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Chimpanzees make and use a diverse and rich kit of tools and, with the exception of humans, they are the only living primates to consistently and habitually use and make tools. Each community of chimpanzees has a unique repertoire of tool use behaviours that may differ from that of other communities. Tool use in chimpanzees may serve several purposes including extracting, probing, body cleaning, displaying and pounding. A total of 51% of tools employed by wild chimpanzees are used in a feeding context, while 17% are used in aggressive contexts against conspecifics or other species (mainly leopards, snakes or even humans), 12% are used for communication purposes, 11 % are used to inspect the environment and 9% are used to clean their own bodies.

Cracking is probably the most sophisticated one performed by chimpanzees and has only ever been observed among some populations of the West African subspecies of chimpanzee, although nut-bearing tree species are available at many sites where chimpanzees have been studied else­where in Central and East Africa.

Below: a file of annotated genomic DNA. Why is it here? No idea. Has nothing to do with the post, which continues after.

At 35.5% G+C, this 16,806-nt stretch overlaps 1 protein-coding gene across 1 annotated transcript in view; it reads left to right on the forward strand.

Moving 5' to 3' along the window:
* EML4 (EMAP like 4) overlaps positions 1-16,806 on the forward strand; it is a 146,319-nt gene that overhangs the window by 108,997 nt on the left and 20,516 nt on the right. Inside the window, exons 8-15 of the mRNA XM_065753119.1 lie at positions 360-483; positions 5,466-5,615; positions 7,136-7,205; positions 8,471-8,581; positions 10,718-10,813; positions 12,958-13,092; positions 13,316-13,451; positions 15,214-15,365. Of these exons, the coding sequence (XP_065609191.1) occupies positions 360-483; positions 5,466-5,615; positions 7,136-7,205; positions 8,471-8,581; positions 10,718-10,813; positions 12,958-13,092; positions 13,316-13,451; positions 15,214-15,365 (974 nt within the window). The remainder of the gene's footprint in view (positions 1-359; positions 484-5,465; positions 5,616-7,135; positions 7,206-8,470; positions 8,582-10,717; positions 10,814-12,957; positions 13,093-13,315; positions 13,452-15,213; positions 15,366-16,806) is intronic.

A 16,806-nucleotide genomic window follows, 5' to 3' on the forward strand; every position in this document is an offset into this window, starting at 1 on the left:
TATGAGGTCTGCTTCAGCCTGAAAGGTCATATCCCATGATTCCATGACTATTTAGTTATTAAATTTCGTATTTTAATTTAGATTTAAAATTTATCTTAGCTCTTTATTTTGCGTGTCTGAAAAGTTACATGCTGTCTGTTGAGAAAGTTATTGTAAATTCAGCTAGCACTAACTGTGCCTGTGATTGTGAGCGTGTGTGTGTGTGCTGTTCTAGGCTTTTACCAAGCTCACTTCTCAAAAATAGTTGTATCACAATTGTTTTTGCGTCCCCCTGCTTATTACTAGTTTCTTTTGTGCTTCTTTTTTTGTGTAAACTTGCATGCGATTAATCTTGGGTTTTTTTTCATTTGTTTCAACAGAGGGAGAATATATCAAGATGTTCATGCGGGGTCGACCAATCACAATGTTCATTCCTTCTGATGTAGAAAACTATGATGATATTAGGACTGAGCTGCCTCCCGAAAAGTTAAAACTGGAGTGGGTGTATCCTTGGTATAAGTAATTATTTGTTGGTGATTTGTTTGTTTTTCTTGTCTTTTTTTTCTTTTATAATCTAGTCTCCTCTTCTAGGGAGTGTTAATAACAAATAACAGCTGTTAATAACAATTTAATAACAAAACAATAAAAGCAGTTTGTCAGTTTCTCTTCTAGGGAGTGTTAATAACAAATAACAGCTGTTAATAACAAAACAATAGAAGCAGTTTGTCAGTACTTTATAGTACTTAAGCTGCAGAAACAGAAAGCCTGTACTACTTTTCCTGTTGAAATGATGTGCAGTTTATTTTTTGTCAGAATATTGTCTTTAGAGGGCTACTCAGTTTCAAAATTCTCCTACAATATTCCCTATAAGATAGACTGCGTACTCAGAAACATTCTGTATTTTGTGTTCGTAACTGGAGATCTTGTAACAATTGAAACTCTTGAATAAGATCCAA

Tool use in chimpanzees has been shown to play an important role in survival by enabling them to exploit food resources that would be otherwise difficult to access. The other tool use behaviours reported so far include the use of wands to dip for driver ants Dorylus sp. (Chimpanzees may also use a digging stick to dig up the underground nests of these ants) or as probes to fish for termites from their mounds Macrotermes sp.

Studies of chimpanzees in different regions of Africa have revealed that chimpanzee communities exhibit different tool use behaviours and may use different tools for the same purpose at different sites. Nut cracking behaviour is pervasive only in a very small area within the evergreen forest perimeter of West Africa, more precisely west of the N’Zo Sassandra River, which seems to demarcate the eastern limit of its distribution. Chimpanzees clearly demonstrate the ability to fashion tools adapted for the specific purpose of their task and demonstrate variability across sites in their use of raw materials for tool manufacture. Not all of this regional and local variation can be explained by the demands of the physical and biotic environments in which they live. These variations in tool use behaviour have been suggested recently to represent cultural behaviours.